Mary Church Terrell And Ida B. Wells: Where They Gentile Militants? Or Plain Radicals Of The Late 19th Century?

1910 words - 8 pages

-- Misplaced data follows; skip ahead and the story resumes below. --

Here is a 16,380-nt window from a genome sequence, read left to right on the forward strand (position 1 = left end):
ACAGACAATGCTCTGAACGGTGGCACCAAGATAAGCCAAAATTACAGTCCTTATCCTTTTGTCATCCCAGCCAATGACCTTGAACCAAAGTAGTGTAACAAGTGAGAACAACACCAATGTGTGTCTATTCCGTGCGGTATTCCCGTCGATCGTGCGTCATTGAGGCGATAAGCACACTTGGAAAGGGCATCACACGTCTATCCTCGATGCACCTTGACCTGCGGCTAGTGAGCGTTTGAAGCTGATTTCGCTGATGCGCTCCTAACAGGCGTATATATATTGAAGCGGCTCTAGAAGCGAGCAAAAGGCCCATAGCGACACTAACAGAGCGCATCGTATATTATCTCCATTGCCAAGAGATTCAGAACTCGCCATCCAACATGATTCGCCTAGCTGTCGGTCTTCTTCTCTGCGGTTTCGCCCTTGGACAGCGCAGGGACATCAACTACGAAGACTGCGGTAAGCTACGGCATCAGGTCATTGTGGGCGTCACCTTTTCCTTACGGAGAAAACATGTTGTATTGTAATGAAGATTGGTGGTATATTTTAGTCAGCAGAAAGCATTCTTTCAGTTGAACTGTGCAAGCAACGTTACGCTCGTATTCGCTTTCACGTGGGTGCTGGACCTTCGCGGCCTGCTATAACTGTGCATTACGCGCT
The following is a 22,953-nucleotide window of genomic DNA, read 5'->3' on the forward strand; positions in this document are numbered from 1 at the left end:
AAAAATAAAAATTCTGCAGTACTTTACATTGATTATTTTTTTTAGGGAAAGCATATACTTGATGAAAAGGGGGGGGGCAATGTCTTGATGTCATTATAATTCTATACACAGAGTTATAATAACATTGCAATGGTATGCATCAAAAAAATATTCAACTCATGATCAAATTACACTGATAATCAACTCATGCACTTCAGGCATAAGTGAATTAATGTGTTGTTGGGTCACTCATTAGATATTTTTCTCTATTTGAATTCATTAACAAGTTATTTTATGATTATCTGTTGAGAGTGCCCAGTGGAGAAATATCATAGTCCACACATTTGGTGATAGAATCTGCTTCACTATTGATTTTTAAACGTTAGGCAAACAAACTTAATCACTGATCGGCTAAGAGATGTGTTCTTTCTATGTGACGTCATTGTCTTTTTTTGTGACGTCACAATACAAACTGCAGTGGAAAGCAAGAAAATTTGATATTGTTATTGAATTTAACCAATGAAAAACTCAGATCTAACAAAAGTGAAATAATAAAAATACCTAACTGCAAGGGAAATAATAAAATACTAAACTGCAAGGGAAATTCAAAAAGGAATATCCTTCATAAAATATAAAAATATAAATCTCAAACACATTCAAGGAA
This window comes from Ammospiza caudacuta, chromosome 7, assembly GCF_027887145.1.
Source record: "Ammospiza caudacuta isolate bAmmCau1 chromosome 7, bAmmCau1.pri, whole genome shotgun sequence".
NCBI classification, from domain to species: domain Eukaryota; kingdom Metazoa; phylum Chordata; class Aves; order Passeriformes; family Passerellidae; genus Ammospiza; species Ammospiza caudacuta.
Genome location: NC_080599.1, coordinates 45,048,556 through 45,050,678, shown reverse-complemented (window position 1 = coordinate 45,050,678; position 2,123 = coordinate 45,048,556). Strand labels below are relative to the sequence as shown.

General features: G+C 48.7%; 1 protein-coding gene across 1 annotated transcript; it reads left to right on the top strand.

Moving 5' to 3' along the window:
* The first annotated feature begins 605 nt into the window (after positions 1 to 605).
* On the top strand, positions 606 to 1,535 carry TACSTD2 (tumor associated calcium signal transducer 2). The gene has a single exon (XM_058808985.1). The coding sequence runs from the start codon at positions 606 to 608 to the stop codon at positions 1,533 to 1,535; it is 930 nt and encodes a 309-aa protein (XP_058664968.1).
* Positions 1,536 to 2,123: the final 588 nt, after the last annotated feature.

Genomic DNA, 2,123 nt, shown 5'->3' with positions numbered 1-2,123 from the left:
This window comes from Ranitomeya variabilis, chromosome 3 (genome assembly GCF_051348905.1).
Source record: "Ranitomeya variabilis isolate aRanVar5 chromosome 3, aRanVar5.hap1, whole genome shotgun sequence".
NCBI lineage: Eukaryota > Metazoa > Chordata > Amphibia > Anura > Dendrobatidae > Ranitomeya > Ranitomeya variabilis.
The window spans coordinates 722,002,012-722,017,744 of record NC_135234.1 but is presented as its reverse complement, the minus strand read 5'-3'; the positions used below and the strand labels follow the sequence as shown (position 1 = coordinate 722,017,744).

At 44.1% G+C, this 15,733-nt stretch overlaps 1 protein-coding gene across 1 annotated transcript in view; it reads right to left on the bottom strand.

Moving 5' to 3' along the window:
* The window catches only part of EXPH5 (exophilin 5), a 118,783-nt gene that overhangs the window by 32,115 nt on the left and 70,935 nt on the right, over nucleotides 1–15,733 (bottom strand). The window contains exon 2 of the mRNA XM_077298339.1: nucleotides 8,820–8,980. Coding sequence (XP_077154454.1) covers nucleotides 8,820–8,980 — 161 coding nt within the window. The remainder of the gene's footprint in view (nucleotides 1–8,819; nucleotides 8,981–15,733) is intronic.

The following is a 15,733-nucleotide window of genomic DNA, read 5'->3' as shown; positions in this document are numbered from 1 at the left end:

In an era characterized by Jim Crow Laws, the inability for women to vote, high religious affiliation (devotion), and a notion of repressed sexuality, the Victorian era (19th century) was an increasingly hostile environment for women (irrespective of race) and African-American men. Withstanding the disparities existing between Blacks and Whites during the late nineteenth century, social and political reforms that succeeded in pervading American society were imminent. In a bold attempt to deconstruct preexisting norms of society, two women found the courage and strength to challenge the status quo (White protestant males) on the issues of race equality, anti-lynching, suffrage, and women's rights. One of the women, Mary Church Terrell, primarily advocated for Women's rights, taking into consideration the question of race, while Ida. B. Wells vehemently advocated against lynching and its implications on the Black and White communities and the issue of women's rights. While both women have been described as genteel militants, Ida B. Wells in many respects is regarded as more militant than Mary Church Terrell in her forceful attacks on lynching.Gentility is commonly associated with refinement and good manners, especially manners that are thought typical of an upper-class background. I will employ the definition of relating to the upper classes, as I further discuss notions of gentility (Encarta World English Dictionary). On the other hand, the word "militant" often refers to strongresistance or opposition to an adverse situation, person, or event, and is commonly associated with activism. Terrell was genteel, given that she was part of the Black and White elite and was able to vacillate between both groups with ease. Her decision to have a public life and fight for voting rights and found women's clubs for African-American women is a powerful indication of her resistance of prevalent social norms of the time. Equally, Wells, should be viewed as a genteel given her profession as a teacher and journalist. With such prestigious occupations, Wells was also able to interact with the middleclass and some of the elite. However, Wells' unwavering commitment to the anti-lynching movement, to the chagrin, of many White Southerners separated her from the likes of Terrell.In being able to successfully implement reforms, elitism played an integral role in the support received from the European-American and African American communities in the north and south regions of the United States. Since Terrell's father was a banker, real estate dealer and saloon -keeper, her mom, a successful businesswoman, money was never an issue for Terrell (L&M 307). Because Terrell had been able to interact freely with the elite, they were very supportive of her, when she gave speeches or talks. In addition, Terrell was extremely light in complexion, which of its own accord elevated her status. Sharon Harley writes, "...it was Terrell's leadership ability and good breeding, and...

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